The news came like a thunderbolt on a Saturday night across the NFL: Indianapolis Colts quarterback Andrew Luck was retiring at age 29.
Just like that, one of the game’s great players, again dealing with a series of injuries he never seemed able to escape, is gone. Even his opponents empathized, including several Redskins players.
“I couldn’t believe it. I didn’t know what to think,” running back Adrian Peterson said. “Just goes to show the type of pain and what he was dealing with and mentally where he was, to retire at such a young age and with so much to look forward top in his future.”
Luck, the No. 1 pick in the 2012 NFL Draft, one spot before the Redskins selected Robert Griffin III, left $64 million on the table by retiring. But he missed nine games in 2015 with a lacerated kidney and torn abdominal muscles and the entire 2017 season because of a shoulder injury. The last straw was an ankle injury that just wasn’t healing. On and off a constant cycle of rehabilitation for years, Luck had enough. The news leaked on social media during Indianapolis’ preseason home game Saturday night and Colts fans booed Luck as he left the field in street clothes.
“We’re human beings. We’re not robots,” Redskins cornerback Josh Norman said. “You can’t turn us on, turn us off when you want….Yeah, they may see the numbers and how much we get paid. But you’ve also got to understand that’s it’s a livelihood where if something happens you can’t do something for the rest of your life. That is much bigger than the numbers and whatever else that they look at it. It’s the gift that we’ve been given and it’s also the curse.”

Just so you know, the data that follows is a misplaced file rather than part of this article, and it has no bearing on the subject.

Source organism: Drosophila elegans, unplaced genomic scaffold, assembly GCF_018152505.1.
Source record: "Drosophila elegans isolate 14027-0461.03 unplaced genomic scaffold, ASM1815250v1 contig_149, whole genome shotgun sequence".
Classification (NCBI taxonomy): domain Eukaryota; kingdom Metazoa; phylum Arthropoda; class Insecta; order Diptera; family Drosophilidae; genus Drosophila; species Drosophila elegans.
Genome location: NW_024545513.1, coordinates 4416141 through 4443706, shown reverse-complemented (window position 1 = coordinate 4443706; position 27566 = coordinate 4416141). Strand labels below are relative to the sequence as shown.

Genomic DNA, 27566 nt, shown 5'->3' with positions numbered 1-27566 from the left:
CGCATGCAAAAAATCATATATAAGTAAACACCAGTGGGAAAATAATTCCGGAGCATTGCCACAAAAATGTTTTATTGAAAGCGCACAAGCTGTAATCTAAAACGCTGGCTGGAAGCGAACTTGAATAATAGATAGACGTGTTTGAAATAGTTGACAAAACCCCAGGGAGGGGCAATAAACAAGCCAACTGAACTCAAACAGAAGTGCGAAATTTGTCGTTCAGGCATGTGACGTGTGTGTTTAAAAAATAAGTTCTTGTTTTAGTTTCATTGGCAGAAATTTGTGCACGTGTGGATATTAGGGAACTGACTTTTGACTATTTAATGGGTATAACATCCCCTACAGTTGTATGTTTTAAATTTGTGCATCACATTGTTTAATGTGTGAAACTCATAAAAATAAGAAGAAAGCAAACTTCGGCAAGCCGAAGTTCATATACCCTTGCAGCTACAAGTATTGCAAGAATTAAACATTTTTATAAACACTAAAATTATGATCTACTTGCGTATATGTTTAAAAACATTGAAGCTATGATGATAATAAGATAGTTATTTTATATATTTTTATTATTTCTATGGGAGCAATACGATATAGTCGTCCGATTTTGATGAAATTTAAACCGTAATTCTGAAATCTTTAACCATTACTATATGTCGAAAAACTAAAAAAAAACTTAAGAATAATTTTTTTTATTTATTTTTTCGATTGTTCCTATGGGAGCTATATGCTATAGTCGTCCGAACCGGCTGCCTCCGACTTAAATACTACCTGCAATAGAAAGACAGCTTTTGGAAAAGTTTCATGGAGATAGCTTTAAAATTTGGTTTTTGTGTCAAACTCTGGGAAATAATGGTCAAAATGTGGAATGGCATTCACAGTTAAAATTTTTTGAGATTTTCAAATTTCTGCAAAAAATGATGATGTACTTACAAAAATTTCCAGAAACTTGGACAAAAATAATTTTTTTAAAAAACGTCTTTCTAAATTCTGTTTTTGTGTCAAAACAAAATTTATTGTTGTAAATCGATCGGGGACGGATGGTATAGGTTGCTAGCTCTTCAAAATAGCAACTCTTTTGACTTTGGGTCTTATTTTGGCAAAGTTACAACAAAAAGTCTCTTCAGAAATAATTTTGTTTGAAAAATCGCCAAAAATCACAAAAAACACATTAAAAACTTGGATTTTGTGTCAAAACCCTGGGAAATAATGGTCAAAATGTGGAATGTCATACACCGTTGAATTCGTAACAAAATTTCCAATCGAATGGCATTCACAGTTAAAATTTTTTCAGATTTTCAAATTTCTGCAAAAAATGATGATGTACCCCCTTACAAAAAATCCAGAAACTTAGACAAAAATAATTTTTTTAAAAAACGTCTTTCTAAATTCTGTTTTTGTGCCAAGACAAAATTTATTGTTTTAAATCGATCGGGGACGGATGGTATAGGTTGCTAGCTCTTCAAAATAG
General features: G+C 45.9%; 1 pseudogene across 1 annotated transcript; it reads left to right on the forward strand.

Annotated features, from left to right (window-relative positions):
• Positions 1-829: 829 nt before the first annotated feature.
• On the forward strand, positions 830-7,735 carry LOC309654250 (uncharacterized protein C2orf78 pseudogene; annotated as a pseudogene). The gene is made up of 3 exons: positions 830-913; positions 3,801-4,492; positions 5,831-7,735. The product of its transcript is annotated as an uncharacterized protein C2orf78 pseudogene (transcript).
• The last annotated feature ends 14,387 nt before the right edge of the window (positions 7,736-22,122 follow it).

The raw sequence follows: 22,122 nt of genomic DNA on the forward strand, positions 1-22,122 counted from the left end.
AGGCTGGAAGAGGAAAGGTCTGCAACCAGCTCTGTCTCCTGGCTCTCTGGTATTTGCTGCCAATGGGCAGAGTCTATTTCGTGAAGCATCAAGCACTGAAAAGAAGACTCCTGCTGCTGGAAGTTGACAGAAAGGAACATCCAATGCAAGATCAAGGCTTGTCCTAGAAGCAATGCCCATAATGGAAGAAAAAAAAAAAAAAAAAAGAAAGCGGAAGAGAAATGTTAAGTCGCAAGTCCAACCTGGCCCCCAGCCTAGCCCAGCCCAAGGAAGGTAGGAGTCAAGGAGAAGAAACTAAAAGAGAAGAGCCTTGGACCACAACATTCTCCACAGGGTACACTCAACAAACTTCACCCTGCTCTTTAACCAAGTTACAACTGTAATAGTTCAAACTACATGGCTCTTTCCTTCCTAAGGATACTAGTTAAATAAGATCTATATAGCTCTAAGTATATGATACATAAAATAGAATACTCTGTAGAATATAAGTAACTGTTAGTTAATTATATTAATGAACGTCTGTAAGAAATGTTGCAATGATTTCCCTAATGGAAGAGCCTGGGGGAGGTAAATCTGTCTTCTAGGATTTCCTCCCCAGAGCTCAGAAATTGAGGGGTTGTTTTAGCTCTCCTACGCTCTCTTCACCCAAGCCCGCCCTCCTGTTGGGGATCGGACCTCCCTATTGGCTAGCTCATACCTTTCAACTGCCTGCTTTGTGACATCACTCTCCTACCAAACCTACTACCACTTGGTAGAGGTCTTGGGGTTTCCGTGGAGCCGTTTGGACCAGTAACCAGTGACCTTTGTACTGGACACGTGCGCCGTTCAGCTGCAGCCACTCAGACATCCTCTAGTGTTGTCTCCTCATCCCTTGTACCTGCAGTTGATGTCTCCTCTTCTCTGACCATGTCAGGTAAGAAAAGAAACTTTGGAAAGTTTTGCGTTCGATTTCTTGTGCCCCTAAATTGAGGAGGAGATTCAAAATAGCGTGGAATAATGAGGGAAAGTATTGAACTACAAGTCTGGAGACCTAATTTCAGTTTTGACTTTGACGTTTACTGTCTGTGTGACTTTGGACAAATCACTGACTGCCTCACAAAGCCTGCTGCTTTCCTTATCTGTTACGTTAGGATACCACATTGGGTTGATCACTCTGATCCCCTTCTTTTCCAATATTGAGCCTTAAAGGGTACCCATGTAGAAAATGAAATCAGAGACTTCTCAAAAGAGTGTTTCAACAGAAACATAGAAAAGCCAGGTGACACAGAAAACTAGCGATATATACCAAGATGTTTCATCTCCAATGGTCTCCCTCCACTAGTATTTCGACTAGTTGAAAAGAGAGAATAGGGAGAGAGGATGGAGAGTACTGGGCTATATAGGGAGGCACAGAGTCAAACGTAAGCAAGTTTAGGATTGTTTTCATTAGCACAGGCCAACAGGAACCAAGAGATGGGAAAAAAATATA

Luck made a similar point in an emotional press conference after Saturday’s game while stunned Colts coaches, players and executives looked on. He cried. The sport he played with joy his entire life wasn’t fun anymore. Articulating that was difficult, especially on the eve of a season with such high hopes for the Colts and the fans’ boos still ringing in his ears.
“I remember my teacher being like, ‘What do you want to be when you grow up?’ I want to play quarterback in the NFL,” Redskins quarterback Case Keenum said. “They don’t tell you about a lot of the other things. Like fans booing you when you’re walking off the field for the last time. The injuries, the mental, the physical, the emotional toll it takes on you and your family….We get paid a lot of money and people have their opinions about us, but his family was probably at that game, too. It’s tough and I feel for him.”
Luck made 86 career starts, had a 53-33 record and led the Colts to the playoffs four times and the AFC title game in 2014. That same year he threw five touchdown passes in a Nov. 30 game against Washington. He made the Pro Bowl four times despite the years lost to injury.
His final NFL season showed his greatness one last time for a Colts team coming off a 4-12 season. With Luck back, they went 10-6, finished second in the AFC South and won an AFC wild-card game. Luck might have had his greatest season. He had 4,593 passing yards with 39 touchdowns and set career highs in completions (430), completion percentage and passer rating (98.7). But back on the injury cycle again this summer, it was time to go.
“If you can’t go out there and put your heart and soul into this game then you probably shouldn’t be out there,” Redskins tight end Vernon Davis said. “I would be the same way if I was Andrew Luck. Kudos to him for being honest with himself, being honest with the organization, with the NFL and doing what was right.”
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